Twenty members of the Colorado Symphony Orchestra’s board abruptly resigned last week amid rancorous talks with the financially troubled ensemble’s musicians, according to The Denver Post.
Half the board, including its likely next chairman, vice chairman, and treasurer, stepped down in what Young Cho, a remaining member, said was anger over musicians postponing a vote on proposed wage cuts aimed at denting the orchestra’s $1.2-million cash shortfall.
On Friday the symphony’s players agreed to an emergency 9-percent pay cut, a move Mr. Cho said he expected would bring some of the departing board members back into the fold.
The wrangling came on the heels of disclosure of an internal symphony report that said the organization could be forced to close within two years if it did not radically restructure its finances.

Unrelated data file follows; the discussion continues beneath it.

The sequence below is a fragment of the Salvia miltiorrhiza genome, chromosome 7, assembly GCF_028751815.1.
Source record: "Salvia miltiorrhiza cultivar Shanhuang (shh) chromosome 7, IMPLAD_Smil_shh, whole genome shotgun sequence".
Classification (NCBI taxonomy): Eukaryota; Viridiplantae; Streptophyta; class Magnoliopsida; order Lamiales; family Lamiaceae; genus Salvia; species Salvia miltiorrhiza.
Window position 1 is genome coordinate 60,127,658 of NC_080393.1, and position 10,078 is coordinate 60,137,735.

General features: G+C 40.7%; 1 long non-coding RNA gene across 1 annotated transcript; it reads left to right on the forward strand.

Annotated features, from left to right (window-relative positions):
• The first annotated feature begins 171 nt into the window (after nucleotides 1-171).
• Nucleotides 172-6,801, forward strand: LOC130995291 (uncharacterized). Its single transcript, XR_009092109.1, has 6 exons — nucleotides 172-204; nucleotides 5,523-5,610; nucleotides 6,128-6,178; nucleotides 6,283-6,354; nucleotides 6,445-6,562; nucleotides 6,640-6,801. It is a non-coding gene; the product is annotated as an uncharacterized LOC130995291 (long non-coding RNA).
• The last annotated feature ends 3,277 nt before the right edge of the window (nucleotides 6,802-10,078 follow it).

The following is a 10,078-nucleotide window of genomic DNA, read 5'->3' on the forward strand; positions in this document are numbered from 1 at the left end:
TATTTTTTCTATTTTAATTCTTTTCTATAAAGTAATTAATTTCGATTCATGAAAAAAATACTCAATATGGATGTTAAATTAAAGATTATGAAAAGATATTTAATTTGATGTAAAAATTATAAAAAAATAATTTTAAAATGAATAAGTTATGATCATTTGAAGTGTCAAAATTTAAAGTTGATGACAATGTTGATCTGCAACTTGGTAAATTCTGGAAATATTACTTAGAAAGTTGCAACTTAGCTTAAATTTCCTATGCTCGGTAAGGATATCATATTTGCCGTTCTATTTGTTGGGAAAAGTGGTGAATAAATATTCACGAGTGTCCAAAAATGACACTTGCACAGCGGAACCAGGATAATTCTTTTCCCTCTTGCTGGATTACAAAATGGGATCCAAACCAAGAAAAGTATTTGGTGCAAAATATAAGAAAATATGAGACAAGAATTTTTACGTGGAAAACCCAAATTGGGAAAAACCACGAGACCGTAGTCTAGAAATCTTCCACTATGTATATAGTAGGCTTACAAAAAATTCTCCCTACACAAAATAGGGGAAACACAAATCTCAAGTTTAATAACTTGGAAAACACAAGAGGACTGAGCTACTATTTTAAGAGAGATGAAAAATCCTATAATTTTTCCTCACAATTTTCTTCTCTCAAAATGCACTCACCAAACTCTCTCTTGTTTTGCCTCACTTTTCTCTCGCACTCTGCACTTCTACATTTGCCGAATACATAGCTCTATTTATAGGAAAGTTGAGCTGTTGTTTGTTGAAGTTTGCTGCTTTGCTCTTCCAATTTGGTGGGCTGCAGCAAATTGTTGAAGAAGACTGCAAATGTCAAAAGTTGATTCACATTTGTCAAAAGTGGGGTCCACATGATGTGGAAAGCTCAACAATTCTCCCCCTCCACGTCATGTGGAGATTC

In other arts news, the Children’s Museum of Manhattan is opening a permanent exhibition in a public-housing project, a collaboration museum experts say signals the growing role of outreach and activism in such institutions’ mission, writes The Wall Street Journal.
The Upper West Side museum will use a $565,000 grant from the federal Institute of Museum and Library Services to mount an interactive installation on health and literacy at the James Weldon Johnson Houses in East Harlem.
Susan Hildreth, the federal agency’s director, called the museum’s collaboration with the city’s Housing Authority “a really neat model that we hope can be replicated in other parts of the country.”